May 23, 2018

Tired of trying to understand conservatives?

A number of people have recently written about that.

My take is different.

A certain amount of red-state "everyday" conservatives are easy to understand. I get fears of your economic future. I also "get," while rejecting, bashing immigrants for doing jobs that white Americans won't — or bashing Obama as a secret Muslim, etc.

It's called being a mudsill, which I have written about here, here and here. (I have at least one further installation, and probably two, if not more, already planned.)

I halfway get believing in trickle-down economics. You've been brainwashed over nearly 40 years now, and you've also been brainwashed to think the only reason it hasn't worked better is because of Clinton, Obama, Mezzcans and some black Americans.

Well, you let yourself be brainwashed at some point.

I get the intersection with neocons. Both of you believe that America is a Christian nation, unless you're a Jewish neocon, in which case you believe it's good that others believe this.

That's not going to get you 'everydays' a better job. It might get one of your kids signing up for another unnecessary war because he or she can't get a better job. It will get you more taxes, because the rich big-biz conservatives aren't going to pay for more bombs, more weapons and more wars themselves.

The big-biz conservatives are more cosmopolitan on social issues. Of course, they, as they shade into full-on libertarians at one end and into right-neoliberals at the other, are internationalists who don't care if America crumbles more as long as their stock and hedge fund portfolios continue to ride high.

What I do not get, the two-dimensional picture above (a generalization, but NOT a stereotype), is why some libruls (not leftists!) think listening tours or whatever are necessary. Like Arlie Russell Hochschild with "Strangers in Their Own Land." Conservatives in general will by no means become more open-minded because of this. And, they're certainly not going to reciprocate on open-minded listening tours.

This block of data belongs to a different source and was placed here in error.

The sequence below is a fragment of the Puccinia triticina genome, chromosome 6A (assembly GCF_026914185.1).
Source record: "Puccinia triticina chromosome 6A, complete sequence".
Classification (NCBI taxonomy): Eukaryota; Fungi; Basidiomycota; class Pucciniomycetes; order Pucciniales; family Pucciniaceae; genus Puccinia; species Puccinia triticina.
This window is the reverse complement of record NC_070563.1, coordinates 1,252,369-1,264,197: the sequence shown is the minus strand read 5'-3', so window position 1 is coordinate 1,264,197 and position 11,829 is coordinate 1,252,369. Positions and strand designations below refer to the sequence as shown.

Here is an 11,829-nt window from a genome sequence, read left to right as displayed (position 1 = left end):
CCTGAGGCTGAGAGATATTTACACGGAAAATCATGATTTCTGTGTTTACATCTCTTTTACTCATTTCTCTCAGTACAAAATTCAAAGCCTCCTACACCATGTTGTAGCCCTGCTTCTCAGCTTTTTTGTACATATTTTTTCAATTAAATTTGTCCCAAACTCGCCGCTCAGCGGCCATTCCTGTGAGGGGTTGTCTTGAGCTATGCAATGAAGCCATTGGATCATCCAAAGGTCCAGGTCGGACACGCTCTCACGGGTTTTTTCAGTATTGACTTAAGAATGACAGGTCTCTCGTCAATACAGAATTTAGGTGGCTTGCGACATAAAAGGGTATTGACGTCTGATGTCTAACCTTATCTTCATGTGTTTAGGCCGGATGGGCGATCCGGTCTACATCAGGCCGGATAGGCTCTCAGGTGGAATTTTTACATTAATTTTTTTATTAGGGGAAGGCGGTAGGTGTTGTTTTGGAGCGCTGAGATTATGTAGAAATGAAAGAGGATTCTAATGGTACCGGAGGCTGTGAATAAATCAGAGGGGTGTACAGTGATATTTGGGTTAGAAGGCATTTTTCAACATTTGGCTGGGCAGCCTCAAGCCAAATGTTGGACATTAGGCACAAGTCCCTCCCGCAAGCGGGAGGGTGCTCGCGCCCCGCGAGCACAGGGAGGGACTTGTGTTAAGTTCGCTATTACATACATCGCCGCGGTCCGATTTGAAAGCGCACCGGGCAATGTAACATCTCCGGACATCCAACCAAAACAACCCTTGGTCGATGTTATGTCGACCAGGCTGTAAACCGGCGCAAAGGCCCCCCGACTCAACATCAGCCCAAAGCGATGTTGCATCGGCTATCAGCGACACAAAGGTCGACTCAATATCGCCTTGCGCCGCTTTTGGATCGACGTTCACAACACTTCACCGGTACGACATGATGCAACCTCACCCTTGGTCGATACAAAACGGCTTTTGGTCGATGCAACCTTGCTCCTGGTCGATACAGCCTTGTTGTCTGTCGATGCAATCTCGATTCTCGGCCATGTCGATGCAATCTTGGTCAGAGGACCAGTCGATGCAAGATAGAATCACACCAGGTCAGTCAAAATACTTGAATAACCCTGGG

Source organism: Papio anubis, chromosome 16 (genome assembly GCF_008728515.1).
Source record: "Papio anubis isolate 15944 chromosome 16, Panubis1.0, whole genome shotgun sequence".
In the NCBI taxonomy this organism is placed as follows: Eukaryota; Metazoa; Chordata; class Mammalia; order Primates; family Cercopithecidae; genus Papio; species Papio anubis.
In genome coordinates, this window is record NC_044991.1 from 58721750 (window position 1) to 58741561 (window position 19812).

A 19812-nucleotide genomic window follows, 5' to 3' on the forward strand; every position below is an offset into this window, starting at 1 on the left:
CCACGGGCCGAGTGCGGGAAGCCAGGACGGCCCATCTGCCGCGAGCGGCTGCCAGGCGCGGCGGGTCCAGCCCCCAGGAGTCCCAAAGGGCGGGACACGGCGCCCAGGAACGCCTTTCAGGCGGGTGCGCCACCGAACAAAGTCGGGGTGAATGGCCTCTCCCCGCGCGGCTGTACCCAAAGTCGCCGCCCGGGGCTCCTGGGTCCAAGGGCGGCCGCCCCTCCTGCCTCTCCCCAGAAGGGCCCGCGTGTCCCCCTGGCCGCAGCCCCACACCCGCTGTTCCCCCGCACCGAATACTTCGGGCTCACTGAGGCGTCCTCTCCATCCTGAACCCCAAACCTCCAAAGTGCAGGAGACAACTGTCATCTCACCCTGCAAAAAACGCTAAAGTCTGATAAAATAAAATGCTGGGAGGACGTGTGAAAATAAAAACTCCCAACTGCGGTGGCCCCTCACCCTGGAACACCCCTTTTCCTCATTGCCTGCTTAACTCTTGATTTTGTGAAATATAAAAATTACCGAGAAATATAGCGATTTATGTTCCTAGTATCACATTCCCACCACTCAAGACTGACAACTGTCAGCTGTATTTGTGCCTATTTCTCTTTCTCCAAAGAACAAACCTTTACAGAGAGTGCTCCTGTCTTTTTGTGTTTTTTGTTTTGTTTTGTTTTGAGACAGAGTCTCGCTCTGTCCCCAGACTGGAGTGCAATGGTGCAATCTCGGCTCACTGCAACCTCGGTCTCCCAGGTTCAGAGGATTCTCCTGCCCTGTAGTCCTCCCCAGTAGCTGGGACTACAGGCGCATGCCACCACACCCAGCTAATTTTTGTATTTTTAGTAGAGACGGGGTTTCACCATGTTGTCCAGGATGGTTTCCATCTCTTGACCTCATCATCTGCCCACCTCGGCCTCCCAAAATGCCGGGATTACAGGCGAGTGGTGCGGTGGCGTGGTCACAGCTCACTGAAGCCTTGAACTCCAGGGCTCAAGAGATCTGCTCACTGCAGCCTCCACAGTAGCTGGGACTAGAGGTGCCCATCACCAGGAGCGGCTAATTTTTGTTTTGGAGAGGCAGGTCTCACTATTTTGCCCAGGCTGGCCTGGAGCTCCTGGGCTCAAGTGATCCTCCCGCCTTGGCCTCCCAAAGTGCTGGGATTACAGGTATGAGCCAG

So, why try?

I guess librulz think this is what they're supposed to do. And, they think that after understanding comes "respect." Wrong. And in the MSM, at the WaPost, surprisingly, Paul Waldman totally gets that that's a mug's game.
The right has a gigantic media apparatus that is devoted to convincing people that liberals disrespect them, plus a political party whose leaders all understand that that idea is key to their political project and so join in the chorus at every opportunity.
And Waldman is NOT some leftist. Maybe some librulz halfway get it.

Many don't, though. 

And, that's another reason why I'm a leftist.

Isaiah's "Come, let us reason together" applies to all parties, not just selectively.

And, the Trump Train doesn't want to reason. In many cases, it wants to play the martyr.

And, per Jaguar's comment and my response, that's the bottom line as I see it. And Trump's vocalness on both bigotry and misogyny has given them even freer reign to do this.

Beyond that, the real issue, which I failed to note?

Lack of reciprocity.

Show me a conservative, especially stereotypical Trump voter, who talks about trying to understand liberals, or beyond.

And, given that, I'll probably do a follow-up, with different header, and that idea, after my next couple of mudsills posts are in the hopper.

Sometimes, conservatives don't want to be understood, because they don't want to understand, or accept, reality.

Take Harley-Davidson, getting a ton of Trump Tax Scam breaks, then turning around and closing the plant in Kansas City, while announcing plans to open one in Bangkok.

Here's welder Tim Primeaux:

-->
“I blame the company more than I blame the president," he said in the NBC News interview.
 I think the church has a blessing about this. Oh, yes –

"The self-willed ignorance that passes all understanding."

5 comments:

paintedjaguar said...

Mmph. Go try that line about "jobs that white Americans won't [do]" on someone who used to make a decent living in meat packing or construction, or factory work. Just be ready to get punched in the face. Whatever one's feelings about immigrants might be in a theoretical vacuum, nobody likes a scab. The standard "liberal" stance of dismissing any and all concerns about immigration as racism and ignorance is stupid, both practically and politically.